Florida records raise new questions about DeSantis immigration flights

Florida Gov. Ron DeSantis (R) is unequivocal in calling for bids to round up migrants for transportation across the country: Winning contractor needs to fly out unauthorized newcomers found in the state .

Those parameters, developed by the Florida Department of Transportation and disclosed in public records released by the state late Friday, have raised new questions about whether the program was used when DeSantis officials chartered two planes to transport 48 immigrants from San Antonio. Violating state protocols — far from the coast of Florida — came to Massachusetts last month.

The widely criticized political tactic appears to go beyond the $12 million plan that Florida lawmakers authorized in the June budget to “facilitate the transportation of unauthorized aliens from the state.”

Oregon-based charter airline Vertol Systems lured the group of Venezuelans, some of whom said they were promised jobs and housing, to Martha’s Vineyard, off the coast of Massachusetts, said to be For Political Liberals – The Lean Community.

September’s Flight 14 began in San Antonio and first landed in Crestview, Florida, a narrow city 36 miles north of Vertol’s Florida headquarters in Destin. After a short stop, they headed to Martha’s Vineyard later in the day.

Florida officials have yet to provide an official explanation for the stop in Crestview, prompting speculation about whether the mission was designed to make the mission appear reasonably connected to the state, as the program’s rules suggest. as specified.

The information released Friday did not include the full contract awarded to Vertol by the DeSantis government. But records show the state paid the company $615,000 on Sept. 17 for the Texas flight. Another $950,000 for August and September. On the 19th, it was reported that another flight carrying immigrants to Delaware, the home state of President Biden, was cancelled.

DeSantis has said the flights were designed to send a message to Democrats, who he claims have resisted efforts to resolve the crisis at the country’s border. “Most of them were going to come to Florida,” he said at a news conference in Dayton Beach, Florida, two days after the Texas flight. “Our view is that you have to deal with it at the source.”

DeSantis’ scrutiny of state funding for immigration flights grows

The relocation program was launched in July, when Rebekah Davis, general counsel for the Florida Department of Transportation, sent a request for quotations to interested transportation companies.

The Department of Transportation sought a company to “implement and administer a program to relocate foreign nationals illegally present in the United States out of Florida,” according to a request for quotation in the newly released records. The winner will transport by ground or air “unauthorized aliens found in Florida and agreed to relocate” to the rest of the United States and the District of Columbia.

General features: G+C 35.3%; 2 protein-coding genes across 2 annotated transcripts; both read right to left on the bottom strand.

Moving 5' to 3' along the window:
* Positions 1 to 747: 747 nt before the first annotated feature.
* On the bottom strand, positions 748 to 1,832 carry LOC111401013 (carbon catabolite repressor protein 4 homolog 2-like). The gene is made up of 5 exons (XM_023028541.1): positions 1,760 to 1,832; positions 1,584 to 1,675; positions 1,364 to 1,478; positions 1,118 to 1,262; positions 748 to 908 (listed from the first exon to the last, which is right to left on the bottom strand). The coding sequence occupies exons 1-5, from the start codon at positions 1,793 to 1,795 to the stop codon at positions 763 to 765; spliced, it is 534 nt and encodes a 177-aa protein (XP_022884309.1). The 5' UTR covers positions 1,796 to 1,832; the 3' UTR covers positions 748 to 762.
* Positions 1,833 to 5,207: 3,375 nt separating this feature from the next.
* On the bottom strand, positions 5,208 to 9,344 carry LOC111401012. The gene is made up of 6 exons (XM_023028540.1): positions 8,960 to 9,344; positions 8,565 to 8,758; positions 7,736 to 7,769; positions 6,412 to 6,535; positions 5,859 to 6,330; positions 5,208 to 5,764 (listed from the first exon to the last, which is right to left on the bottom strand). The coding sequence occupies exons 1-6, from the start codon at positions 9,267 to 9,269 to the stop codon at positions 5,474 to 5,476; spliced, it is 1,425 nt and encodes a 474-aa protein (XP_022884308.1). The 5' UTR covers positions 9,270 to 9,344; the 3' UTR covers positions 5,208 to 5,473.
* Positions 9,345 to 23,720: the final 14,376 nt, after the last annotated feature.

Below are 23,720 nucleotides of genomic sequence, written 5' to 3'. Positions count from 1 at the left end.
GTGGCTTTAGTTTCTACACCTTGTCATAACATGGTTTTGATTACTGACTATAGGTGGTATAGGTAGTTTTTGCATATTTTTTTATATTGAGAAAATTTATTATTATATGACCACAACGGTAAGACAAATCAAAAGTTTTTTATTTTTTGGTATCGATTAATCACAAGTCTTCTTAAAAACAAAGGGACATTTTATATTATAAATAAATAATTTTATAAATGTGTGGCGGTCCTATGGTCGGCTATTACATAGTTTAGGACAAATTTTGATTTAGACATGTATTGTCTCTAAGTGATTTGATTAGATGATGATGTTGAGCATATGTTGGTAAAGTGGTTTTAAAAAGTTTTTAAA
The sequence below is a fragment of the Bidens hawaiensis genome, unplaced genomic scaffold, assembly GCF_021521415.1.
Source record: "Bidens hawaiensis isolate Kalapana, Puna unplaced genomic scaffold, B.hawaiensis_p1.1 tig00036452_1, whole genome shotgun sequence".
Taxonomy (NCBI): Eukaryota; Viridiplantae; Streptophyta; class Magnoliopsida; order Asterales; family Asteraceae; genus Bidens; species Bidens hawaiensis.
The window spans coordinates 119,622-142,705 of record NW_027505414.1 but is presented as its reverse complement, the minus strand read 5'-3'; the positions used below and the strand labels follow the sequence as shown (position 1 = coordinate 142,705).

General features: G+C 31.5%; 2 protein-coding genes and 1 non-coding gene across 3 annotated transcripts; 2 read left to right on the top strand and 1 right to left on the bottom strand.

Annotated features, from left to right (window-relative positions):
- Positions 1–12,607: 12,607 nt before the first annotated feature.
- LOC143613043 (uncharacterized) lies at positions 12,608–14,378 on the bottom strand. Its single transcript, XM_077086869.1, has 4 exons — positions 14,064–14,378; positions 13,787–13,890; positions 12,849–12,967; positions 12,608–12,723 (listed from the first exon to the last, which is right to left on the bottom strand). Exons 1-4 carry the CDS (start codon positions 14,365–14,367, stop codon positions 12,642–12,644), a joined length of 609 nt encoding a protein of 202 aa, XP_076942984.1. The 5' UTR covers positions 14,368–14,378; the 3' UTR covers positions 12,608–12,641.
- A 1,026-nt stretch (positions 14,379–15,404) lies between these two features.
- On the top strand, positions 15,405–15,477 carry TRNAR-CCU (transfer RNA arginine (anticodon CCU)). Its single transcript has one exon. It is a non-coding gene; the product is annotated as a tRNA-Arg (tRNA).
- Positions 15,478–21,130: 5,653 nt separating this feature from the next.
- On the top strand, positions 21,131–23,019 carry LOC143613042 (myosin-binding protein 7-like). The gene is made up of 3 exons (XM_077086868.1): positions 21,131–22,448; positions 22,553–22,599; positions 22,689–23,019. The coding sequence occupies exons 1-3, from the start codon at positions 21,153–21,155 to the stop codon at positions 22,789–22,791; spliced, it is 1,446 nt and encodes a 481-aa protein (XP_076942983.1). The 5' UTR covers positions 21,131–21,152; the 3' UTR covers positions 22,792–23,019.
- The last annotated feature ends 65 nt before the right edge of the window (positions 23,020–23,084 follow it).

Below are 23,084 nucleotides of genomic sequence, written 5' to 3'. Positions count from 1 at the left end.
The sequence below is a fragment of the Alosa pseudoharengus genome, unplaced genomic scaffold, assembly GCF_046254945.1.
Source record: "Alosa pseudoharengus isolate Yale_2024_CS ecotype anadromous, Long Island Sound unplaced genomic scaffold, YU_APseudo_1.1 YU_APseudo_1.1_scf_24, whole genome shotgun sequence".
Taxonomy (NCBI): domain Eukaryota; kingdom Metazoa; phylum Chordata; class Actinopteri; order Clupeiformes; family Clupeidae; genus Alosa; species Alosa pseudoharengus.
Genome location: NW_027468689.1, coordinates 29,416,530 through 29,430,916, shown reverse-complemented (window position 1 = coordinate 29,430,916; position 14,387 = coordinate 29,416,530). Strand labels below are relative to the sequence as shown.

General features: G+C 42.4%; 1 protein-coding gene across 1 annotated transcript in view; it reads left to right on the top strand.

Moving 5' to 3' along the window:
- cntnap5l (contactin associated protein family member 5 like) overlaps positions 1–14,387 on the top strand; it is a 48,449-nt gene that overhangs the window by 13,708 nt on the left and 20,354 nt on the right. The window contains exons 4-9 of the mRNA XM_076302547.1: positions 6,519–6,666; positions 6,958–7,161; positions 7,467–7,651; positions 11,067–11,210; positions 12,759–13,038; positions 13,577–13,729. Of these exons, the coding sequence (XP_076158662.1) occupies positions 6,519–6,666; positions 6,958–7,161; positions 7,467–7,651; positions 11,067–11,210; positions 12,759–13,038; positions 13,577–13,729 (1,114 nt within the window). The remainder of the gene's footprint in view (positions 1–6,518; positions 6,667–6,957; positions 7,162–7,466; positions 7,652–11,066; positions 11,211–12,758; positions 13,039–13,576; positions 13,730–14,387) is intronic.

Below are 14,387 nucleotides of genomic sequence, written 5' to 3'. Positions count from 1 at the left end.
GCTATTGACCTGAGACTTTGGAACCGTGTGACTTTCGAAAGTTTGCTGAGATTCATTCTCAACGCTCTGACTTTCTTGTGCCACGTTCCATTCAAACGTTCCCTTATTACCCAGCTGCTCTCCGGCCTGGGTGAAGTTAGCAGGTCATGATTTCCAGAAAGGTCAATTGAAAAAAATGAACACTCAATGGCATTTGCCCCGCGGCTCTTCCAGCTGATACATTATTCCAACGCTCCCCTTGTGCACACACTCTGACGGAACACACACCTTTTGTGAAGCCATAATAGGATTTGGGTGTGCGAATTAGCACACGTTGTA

The program also requires contractors to work with numerous Florida agencies, including the Florida Department of Corrections, the Florida Department of Highway Safety and Motor Vehicles, and the Florida Department of Law Enforcement.

The bid request made no mention of recruiting immigrants from Texas or San Antonio. Other cities are mentioned as possible destinations.

Vertol’s CEO, James Montgomerie, offered Davis in an email a possible flight from Crestview to Boston in a King Air 350 turboprop (costing $35,000) and gram A charter flight from Restview to Los Angeles (costs $60,000) costs between four and five minutes. Eight, indicating the state is interested in these potential immigrant flight destinations. The subject line of Davis’ email to Montgomery was “Florida Charter.”

The immigration flight is the subject of a criminal investigation in Texas, as well as a civil lawsuit filed by several asylum seekers who say the DeSantis government defrauded them.

State Senator Jason Pizzo, a Democrat from South Florida, sued as a private citizen seeking injunctive relief, claiming the program violated state law in part because immigrants didn’t relocate from Florida.

“Oops, the five people reviewing this missed out — otherwise they’d have to claim the supplier was a rogue,” Pizzo said in an interview, flying in from Texas. “It’s pretty clear what should happen by simply reading the law.”

When asked for comment Saturday, Taryn Fenske, the governor’s communications director, did not answer a question about whether the DeSantis administration may have violated state guidelines for Texas flights. “We are focused on Hurricane Ian rescue and recovery. My thoughts are with the Floridians right now,” Finsk said.

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